|CS 321 Spring 2013 > Lecture Notes for Monday, April 8, 2013|
This is a way of preventing deadlock by doing acquisition in two phases. First, a process requests all resources in a non-blocking manner. If they are all acquired, they are used and released. If any resource is not acquired, then all are released, and we start over.
Lost messages (for example) can cause a kind of deadlock that is not related to resource allocation. Suppose process A is waiting for a message from process B; when it is received, A will reply. B sends the message to A, and then waits for the reply. Now, if the initial message is lost, then each process will wait for the other forever. We have deadlock, but there are no resources involved.
Like deadlock, but with busy-waiting instead of blocking. Processes are all running, but not accomplishing anything.
If resources are allocated preferentially to certain processes, and these processes continually make requests, then other processes may never get access.
Networking means automatically transferring data from one computer to another. This may not seem complicated, but consider:
Some terminology: A packet is a collection of data that travels together (or appears to) across a network. Sometimes we use the term segment to mean essentially the same thing.
We will use the term reliability. This has two meanings. First, it is the probability that some functionality will perform as desired. Second, it is the property of giving assurances of success. So functionality is reliable if it gives such assurances.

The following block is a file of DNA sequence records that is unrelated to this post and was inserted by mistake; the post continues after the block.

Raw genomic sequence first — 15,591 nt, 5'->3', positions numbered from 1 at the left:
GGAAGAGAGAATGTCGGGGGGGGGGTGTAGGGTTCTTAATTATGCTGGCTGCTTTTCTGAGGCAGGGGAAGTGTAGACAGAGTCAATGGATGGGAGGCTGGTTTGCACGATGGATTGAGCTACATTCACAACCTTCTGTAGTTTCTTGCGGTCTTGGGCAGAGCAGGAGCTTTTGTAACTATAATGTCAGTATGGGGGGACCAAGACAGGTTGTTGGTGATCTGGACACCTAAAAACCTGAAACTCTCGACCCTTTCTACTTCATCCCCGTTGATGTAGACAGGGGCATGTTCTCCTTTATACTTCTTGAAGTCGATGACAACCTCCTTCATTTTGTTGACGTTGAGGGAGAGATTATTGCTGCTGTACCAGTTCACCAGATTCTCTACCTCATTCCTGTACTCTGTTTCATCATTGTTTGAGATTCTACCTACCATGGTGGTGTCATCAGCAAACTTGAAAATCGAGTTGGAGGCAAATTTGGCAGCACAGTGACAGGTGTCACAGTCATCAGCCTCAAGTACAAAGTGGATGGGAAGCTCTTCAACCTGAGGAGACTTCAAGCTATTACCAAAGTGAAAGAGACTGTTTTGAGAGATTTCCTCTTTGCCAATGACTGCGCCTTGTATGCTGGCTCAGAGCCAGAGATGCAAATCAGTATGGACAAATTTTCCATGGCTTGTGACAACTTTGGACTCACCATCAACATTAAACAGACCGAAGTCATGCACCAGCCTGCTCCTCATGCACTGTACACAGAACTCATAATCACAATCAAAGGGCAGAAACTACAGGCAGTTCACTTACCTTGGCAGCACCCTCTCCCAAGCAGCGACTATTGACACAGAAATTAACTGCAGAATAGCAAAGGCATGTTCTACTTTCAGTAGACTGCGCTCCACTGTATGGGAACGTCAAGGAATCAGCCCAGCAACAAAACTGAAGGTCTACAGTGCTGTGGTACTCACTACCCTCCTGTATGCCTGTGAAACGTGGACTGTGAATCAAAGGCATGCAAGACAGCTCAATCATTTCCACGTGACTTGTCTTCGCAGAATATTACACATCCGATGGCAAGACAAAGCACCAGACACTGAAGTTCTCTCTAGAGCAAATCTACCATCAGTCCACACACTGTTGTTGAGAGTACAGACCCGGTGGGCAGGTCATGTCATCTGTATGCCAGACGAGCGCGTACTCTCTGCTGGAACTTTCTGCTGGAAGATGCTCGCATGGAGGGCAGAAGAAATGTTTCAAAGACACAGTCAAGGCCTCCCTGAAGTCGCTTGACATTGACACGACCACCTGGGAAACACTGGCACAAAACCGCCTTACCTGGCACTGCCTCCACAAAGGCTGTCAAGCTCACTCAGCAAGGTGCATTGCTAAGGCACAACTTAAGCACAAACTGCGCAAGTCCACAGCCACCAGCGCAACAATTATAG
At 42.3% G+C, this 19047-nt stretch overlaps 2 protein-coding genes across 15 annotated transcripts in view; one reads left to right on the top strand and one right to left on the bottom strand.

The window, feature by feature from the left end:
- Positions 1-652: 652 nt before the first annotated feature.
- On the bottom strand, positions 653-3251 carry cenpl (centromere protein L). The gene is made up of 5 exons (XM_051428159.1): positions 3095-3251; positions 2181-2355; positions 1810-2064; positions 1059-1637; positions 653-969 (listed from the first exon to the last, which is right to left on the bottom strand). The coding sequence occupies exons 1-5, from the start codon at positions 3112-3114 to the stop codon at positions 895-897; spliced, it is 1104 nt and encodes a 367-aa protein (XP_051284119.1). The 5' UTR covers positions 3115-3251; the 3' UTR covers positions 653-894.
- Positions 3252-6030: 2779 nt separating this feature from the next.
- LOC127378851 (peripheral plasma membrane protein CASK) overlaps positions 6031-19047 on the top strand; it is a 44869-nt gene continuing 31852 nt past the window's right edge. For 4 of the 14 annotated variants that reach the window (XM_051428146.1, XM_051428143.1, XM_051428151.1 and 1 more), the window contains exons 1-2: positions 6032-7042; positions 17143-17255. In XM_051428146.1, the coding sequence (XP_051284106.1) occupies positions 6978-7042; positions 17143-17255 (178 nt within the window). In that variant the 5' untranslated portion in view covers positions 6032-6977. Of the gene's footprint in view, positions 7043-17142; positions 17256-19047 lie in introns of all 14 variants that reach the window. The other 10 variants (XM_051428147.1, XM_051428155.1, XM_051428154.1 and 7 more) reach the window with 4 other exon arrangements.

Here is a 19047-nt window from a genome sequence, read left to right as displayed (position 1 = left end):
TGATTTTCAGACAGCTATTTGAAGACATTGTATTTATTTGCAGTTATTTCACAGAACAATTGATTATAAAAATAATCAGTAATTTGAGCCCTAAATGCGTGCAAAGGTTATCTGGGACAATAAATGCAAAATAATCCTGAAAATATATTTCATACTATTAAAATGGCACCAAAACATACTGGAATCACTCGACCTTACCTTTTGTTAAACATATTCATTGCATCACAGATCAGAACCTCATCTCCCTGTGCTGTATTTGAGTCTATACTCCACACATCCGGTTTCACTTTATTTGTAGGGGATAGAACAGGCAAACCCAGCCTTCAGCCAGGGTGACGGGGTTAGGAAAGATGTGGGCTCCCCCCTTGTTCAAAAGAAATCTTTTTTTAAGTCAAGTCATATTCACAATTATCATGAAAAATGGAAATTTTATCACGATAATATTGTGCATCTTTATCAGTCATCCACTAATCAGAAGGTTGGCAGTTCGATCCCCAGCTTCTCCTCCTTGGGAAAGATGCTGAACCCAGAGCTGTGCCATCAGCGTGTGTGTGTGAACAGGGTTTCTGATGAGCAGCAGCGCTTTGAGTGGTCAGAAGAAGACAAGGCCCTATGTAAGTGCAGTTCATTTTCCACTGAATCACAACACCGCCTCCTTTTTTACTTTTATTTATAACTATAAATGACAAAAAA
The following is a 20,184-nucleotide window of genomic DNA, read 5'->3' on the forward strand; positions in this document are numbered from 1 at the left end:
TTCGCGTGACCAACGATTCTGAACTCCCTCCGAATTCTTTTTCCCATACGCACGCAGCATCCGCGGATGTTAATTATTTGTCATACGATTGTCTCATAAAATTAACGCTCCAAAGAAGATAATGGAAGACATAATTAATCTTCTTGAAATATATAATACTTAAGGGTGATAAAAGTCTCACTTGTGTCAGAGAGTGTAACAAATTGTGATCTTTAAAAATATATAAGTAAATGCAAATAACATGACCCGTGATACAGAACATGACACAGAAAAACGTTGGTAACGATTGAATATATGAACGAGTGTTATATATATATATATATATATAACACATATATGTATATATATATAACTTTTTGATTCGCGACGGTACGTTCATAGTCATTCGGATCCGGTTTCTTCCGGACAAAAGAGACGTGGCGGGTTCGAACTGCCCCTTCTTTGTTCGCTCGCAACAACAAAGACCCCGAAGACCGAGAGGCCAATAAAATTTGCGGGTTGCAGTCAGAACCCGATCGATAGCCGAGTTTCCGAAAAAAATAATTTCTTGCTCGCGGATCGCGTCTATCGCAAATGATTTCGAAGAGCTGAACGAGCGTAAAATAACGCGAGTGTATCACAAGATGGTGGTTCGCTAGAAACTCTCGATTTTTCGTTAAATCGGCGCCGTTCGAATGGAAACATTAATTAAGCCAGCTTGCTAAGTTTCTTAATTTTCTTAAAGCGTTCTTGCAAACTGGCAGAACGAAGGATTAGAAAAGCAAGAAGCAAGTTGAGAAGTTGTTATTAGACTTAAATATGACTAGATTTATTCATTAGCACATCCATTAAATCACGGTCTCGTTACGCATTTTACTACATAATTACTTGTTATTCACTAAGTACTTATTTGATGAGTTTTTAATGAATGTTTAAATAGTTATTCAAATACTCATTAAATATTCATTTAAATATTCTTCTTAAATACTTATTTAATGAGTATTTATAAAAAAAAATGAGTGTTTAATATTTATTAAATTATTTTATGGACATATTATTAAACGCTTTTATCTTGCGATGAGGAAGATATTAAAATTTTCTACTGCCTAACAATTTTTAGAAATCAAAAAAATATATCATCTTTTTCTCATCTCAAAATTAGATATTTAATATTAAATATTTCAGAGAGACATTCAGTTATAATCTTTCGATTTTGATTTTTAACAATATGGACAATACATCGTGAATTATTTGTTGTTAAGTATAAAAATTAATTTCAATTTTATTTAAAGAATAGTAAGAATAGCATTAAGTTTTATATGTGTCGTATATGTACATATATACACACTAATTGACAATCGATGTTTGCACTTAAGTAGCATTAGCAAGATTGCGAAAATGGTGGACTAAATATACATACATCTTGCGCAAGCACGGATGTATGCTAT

For example, the fundamental protocol of the Internet is IP. IP is not reliable. When a packet is sent via IP, there is no assurance that it is received. A protocol built on top of IP is TCP. TCP is reliable, despite the fact that it sends information via the unreliable IP protocol. TCP achieves this by allowing for acknowledgements of received segments, and retrying if no acknowledgement is received.
Note that the fact that IP is unreliable is not necessarily a bad thing. The decision was made to include reliability at the TCP level. Thus, IP does not need to be reliable; making it reliable would add needless complexity.
For example, as long as we can do IP over some network, we can do TCP on top of the IP, no matter whether the network is actually wires, optical fiber, or a radio link.
The OSI Model is never completely implemented, but it provides a useful framework for understanding networking. Here are the seven layers, from low to high.
Introduction to Networking will be continued next time.